When it comes right down to it in Iraq, the reassuring words of the Bush administration or Joseph Liebermann are contradictory. PressAction published the last e-mail sent by Tom Fox – one of the four US hostages imprisoned in Iraq – where he refers to the hard living conditions of the Iraqis and defines how the daily violence that ravages Iraqi society is directly connected with the presence of foreign troops. He says that the Iraqis have lots of work to do in order to settle their own domestic conflicts but they won’t be able to do it as long as Bush’s and Bin Laden’s soldiers remain there killing each other. It is not surprising for him that despite their many and deep differences, the various factions of Iraqi society have been able to agree on one point only at the Cairo Conference: the immediate departure of foreign troops from their country.
The “civil war” in Iraq only causes despair. In an article taken from the Los Angeles Times widely reproduced by the world press, political scientist Schlomo Avineri explained that, from a purely utilitarian point of view, the destruction of Saddam Hussein’s Iraq and its division into three provinces benefits Israel. Naturally, a failure in Iraq would weaken the US, which would further have an impact on its ally Israel. However, an Iraq broken into three small states or ravaged by a civil war would wipe out any threat against Israel from that part of the region for a long time. The US must understand that no West-type democracy can be built in Iraq. Therefore, the US withdrawal is inevitable. In any case, Israel is the winner. Mission accomplished!

For Iran, the “Iraqi disorder” is less positive. The country availed itself of a political system established by the occupation forces to develop a mass influence in Iraq. Consequently, the resistance action does not really favor it, even when it forces the US to stay in Iraq and prevents Washington releasing its troops for a new military aggression.
Tehran Times’s editorialist and partly official spokesman of the Islamist Republic Hassan Hanizadeh, referred to the Iranian will to stop the division of Iraq. In addition to the Iraqi President’s visit to Iran, Teheran participated actively in the Conference for National Reconciliation and gave its support for the staging of elections in December 2005, in the hope that they will stabilize the country.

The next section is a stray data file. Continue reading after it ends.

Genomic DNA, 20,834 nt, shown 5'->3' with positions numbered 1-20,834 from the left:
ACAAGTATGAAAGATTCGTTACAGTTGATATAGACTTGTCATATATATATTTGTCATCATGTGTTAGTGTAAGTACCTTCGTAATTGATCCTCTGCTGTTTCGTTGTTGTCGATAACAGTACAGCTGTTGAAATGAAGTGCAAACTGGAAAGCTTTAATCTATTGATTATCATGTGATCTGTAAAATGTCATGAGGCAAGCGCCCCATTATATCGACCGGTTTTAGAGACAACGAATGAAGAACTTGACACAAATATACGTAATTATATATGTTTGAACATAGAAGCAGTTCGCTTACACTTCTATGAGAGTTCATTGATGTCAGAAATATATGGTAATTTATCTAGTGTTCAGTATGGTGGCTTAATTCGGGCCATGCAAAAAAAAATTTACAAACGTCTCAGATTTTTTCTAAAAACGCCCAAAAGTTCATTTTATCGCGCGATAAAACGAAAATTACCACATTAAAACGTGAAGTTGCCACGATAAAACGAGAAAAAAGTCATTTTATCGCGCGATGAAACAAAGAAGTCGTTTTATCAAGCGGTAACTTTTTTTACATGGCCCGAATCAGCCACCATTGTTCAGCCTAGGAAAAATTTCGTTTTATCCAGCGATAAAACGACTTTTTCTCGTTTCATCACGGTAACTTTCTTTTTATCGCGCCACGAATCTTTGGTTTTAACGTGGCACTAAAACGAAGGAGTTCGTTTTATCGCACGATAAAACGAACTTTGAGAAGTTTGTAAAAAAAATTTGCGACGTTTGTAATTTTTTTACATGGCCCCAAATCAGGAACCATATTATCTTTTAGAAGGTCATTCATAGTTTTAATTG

The Arab conservative daily Asharqalawsat emphasized that, inevitable as it may be, nobody in Iraq is interested in a speedy withdrawal as huge efforts would be required to fill that gap, which could affect the stability of the region terribly. As long as the country has not become stable through an effective political program and unless there is a real police force, the withdrawal will have to take place gradually. At the risk that the US, in order not to lose its prestige, resorts to regional partners and uses them as a baton changers. Iran has already sent clear signals of its willingness to collaborate with the occupation forces – although only for reasons of strategic detente with Washington.

Iraqi political analyst in exile Abdul-Ilah Al-Bayaty indicated, for his part, in the Egyptian official daily Al-Ahram that Iraqi history has been characterized by the constant resistance to any kind of foreign supremacy, mainly with regard to the issue of the control of oil. Iraqi politicians know that they won’t survive if they entrust foreign firms with the oil management. In order to achieve this, the US is trying to dissolve Iraq’s state unity and divide the country into various ethnic or religious entities, but the people remain stuck to their Pan-Arabian-Muslim identity and the more they are attacked, the more hostile they will grow toward the US, and the more reluctant to give any legitimacy to the government.